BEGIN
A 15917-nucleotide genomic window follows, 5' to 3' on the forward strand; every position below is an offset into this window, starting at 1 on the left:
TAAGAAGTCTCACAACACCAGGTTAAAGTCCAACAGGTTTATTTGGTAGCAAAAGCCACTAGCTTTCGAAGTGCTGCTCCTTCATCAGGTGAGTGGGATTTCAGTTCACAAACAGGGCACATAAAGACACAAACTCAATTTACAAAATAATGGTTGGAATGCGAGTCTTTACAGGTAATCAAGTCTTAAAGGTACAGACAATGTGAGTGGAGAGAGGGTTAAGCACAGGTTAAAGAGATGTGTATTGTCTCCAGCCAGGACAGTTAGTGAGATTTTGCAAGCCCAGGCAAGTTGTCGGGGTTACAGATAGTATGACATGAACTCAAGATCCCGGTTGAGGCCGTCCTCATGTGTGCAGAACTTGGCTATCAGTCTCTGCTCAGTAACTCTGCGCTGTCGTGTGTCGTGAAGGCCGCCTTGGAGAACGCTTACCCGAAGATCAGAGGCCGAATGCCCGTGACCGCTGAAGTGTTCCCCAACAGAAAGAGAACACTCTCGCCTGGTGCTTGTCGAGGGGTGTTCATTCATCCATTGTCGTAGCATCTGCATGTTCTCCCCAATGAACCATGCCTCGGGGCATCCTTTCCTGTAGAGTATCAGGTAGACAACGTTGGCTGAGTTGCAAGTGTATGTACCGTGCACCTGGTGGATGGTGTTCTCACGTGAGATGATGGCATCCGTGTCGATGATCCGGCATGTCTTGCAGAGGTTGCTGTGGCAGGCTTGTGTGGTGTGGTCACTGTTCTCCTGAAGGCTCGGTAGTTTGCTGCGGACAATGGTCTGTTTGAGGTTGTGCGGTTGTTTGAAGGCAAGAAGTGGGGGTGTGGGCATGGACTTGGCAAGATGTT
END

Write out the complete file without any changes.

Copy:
A 15917-nucleotide genomic window follows, 5' to 3' on the forward strand; every position below is an offset into this window, starting at 1 on the left:
TAAGAAGTCTCACAACACCAGGTTAAAGTCCAACAGGTTTATTTGGTAGCAAAAGCCACTAGCTTTCGAAGTGCTGCTCCTTCATCAGGTGAGTGGGATTTCAGTTCACAAACAGGGCACATAAAGACACAAACTCAATTTACAAAATAATGGTTGGAATGCGAGTCTTTACAGGTAATCAAGTCTTAAAGGTACAGACAATGTGAGTGGAGAGAGGGTTAAGCACAGGTTAAAGAGATGTGTATTGTCTCCAGCCAGGACAGTTAGTGAGATTTTGCAAGCCCAGGCAAGTTGTCGGGGTTACAGATAGTATGACATGAACTCAAGATCCCGGTTGAGGCCGTCCTCATGTGTGCAGAACTTGGCTATCAGTCTCTGCTCAGTAACTCTGCGCTGTCGTGTGTCGTGAAGGCCGCCTTGGAGAACGCTTACCCGAAGATCAGAGGCCGAATGCCCGTGACCGCTGAAGTGTTCCCCAACAGAAAGAGAACACTCTCGCCTGGTGCTTGTCGAGGGGTGTTCATTCATCCATTGTCGTAGCATCTGCATGTTCTCCCCAATGAACCATGCCTCGGGGCATCCTTTCCTGTAGAGTATCAGGTAGACAACGTTGGCTGAGTTGCAAGTGTATGTACCGTGCACCTGGTGGATGGTGTTCTCACGTGAGATGATGGCATCCGTGTCGATGATCCGGCATGTCTTGCAGAGGTTGCTGTGGCAGGCTTGTGTGGTGTGGTCACTGTTCTCCTGAAGGCTCGGTAGTTTGCTGCGGACAATGGTCTGTTTGAGGTTGTGCGGTTGTTTGAAGGCAAGAAGTGGGGGTGTGGGCATGGACTTGGCAAGATGTT